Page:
I sat in the cockpit of our floating home, anchored a few hundred feet off the rocky shore in a remote anchorage on Santa Cruise Island. It was sunny, 80 degrees, wind was calm and the water deep blue and clear. The only sound was that of our girls playing in the water…the constant stream of their excited reports of what they were seeing…of their happiness. That sweet sound of two sisters laughing and playing together. A symphony to my heart.
It was Monday. I was not working, nor were they in school. In the background of my mind was this nagging voice, a mosquito that just won’t leave. “They need to get a least 4-hours of schooling in today”. “I am supposed to be teaching them Math”. “They are going to get behind in school”. “We are being irresponsible”. The march of should’s.
Today was just not the day. As a professional over achiever, workaholic and believer in our life is a result of the work we put into it, it is a challenge for me to not want our girls to be the same. I often forget that they are eleven and thirteen. Kids. The span of time in our lives to be kids is so short. Our thirteen-year-old Makena is stressed about a B in Math as it will impact her ability to become a Surgeon. Her dream. The dream of achievement can rob from their innocent years of being young and carefree.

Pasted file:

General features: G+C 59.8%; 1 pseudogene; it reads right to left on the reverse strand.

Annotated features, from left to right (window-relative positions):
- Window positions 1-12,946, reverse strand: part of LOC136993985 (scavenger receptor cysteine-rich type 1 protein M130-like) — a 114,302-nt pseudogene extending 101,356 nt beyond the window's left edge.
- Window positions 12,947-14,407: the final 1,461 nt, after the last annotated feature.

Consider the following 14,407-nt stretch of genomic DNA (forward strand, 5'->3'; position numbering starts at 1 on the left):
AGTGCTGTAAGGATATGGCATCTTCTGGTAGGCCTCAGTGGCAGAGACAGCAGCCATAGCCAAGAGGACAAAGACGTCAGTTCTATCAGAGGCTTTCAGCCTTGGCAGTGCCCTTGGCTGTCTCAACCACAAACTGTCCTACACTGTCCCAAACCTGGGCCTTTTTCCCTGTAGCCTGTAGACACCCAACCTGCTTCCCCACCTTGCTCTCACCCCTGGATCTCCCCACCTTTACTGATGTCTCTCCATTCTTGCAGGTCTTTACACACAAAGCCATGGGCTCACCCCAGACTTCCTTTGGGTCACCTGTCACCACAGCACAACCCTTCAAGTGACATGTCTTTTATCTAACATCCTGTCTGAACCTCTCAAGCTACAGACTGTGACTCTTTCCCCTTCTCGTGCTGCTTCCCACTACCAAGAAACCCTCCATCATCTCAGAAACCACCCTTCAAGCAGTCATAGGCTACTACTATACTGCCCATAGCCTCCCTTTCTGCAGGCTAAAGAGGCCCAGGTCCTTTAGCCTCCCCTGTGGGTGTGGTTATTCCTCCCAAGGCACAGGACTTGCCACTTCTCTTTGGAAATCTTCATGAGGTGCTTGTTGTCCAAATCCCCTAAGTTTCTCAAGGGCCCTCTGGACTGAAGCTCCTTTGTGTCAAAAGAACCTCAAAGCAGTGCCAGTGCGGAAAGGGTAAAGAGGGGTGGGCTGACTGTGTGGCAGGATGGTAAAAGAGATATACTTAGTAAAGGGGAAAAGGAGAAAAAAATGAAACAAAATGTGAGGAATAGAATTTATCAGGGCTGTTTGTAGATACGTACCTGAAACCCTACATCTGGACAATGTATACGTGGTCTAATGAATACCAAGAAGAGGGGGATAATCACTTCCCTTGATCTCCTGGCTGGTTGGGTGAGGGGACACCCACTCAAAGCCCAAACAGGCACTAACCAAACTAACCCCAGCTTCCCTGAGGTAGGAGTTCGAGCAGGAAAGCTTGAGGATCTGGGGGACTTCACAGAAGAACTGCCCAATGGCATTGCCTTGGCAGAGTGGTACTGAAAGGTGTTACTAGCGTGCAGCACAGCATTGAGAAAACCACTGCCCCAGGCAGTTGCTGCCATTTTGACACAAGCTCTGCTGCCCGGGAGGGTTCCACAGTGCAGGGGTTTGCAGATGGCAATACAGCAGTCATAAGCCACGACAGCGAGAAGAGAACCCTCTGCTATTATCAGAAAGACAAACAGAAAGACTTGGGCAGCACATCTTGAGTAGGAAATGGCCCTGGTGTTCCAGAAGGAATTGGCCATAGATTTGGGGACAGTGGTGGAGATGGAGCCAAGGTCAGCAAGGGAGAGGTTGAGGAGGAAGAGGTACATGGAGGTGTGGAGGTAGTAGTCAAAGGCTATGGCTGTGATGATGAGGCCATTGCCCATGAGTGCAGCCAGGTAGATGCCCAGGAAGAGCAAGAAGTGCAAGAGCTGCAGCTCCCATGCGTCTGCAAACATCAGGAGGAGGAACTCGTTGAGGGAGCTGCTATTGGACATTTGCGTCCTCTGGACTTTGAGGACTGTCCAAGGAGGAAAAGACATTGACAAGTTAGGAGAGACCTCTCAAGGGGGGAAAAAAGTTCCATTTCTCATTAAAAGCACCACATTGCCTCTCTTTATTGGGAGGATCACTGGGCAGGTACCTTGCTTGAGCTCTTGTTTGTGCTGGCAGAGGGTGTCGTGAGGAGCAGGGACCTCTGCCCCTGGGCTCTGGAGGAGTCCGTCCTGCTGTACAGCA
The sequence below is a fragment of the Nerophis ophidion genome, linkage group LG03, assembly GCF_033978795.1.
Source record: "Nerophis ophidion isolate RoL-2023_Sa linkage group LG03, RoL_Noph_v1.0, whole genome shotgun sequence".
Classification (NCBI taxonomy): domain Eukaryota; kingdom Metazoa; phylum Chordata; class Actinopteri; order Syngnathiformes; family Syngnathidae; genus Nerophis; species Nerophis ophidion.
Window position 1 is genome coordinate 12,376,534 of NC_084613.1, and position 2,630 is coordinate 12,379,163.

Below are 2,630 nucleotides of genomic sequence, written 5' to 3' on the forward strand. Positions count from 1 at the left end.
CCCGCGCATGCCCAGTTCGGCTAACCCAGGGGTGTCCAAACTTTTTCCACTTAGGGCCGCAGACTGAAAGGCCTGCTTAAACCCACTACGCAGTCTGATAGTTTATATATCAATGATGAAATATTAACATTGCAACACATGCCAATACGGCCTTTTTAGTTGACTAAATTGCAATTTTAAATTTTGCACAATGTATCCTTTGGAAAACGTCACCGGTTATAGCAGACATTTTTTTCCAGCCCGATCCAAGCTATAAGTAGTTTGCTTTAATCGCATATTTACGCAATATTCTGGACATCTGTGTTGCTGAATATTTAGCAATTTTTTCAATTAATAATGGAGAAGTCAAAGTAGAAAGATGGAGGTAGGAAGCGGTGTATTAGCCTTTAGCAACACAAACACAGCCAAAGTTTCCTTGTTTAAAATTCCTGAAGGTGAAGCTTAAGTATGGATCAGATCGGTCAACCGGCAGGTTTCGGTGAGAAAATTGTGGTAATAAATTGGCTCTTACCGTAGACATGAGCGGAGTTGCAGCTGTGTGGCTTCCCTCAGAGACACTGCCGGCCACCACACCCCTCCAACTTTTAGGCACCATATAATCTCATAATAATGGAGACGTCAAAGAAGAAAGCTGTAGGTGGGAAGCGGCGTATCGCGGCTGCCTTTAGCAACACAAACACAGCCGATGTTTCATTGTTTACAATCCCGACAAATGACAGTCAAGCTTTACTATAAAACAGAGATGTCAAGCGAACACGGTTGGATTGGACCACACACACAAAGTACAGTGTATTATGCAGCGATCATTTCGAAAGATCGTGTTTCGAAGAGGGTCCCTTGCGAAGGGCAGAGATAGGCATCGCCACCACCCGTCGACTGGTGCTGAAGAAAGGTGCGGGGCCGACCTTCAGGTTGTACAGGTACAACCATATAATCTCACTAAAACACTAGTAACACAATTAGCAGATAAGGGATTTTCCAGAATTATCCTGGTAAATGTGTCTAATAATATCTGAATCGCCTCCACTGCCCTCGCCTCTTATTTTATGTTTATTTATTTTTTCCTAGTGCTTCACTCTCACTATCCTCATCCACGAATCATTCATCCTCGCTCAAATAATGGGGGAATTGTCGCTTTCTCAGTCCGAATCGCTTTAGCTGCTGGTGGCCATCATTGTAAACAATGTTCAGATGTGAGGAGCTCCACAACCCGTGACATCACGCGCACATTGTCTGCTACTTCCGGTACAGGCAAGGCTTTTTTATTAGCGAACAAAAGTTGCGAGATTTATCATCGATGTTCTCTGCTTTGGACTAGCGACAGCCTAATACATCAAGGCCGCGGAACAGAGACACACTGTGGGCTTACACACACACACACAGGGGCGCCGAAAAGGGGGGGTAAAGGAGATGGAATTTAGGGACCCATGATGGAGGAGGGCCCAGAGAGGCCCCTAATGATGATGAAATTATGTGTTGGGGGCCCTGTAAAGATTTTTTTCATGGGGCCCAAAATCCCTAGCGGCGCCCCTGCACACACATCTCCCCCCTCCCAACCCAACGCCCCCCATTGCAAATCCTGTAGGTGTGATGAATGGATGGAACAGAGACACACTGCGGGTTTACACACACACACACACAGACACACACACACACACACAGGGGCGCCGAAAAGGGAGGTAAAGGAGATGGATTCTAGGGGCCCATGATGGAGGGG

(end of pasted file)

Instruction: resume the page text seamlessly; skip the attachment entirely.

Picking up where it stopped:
What struck me on this Monday afternoon in Little Scorpion Anchorage was the sight of our girls having the opportunity to be kids. Two sisters playing in the water with little care in the world other than the fish they were swimming with and who was going to body surf the bigger wave. A slight feeling of sadness. I wish they were still four and six. Can I have the time back with them? When I look back on my own life, my memories are not made up of the thousands of hours of work, the studying I did, test, applications, resumes. Memories are fleeting moments that land without warning and are the treasures that make up life. A life lived with the simple goal of capturing as many amazing memories as possible can only result in a fulfilling life. I wish for them that years from now, when juggling the reality of their adult lives, our girls will remember this sun filled day spent playing and snorkeling in Little Scorpion Anchorage.
While I can’t pretend that I still don’t feel the pressure to bring our girls up to be productive, hardworking contributors to this world, on this particular day, I could not think of anything more important than just listing to them laugh the hours away. A brief moment that I hope will results in a beautiful memory for a lifetime. It certainly will be for me.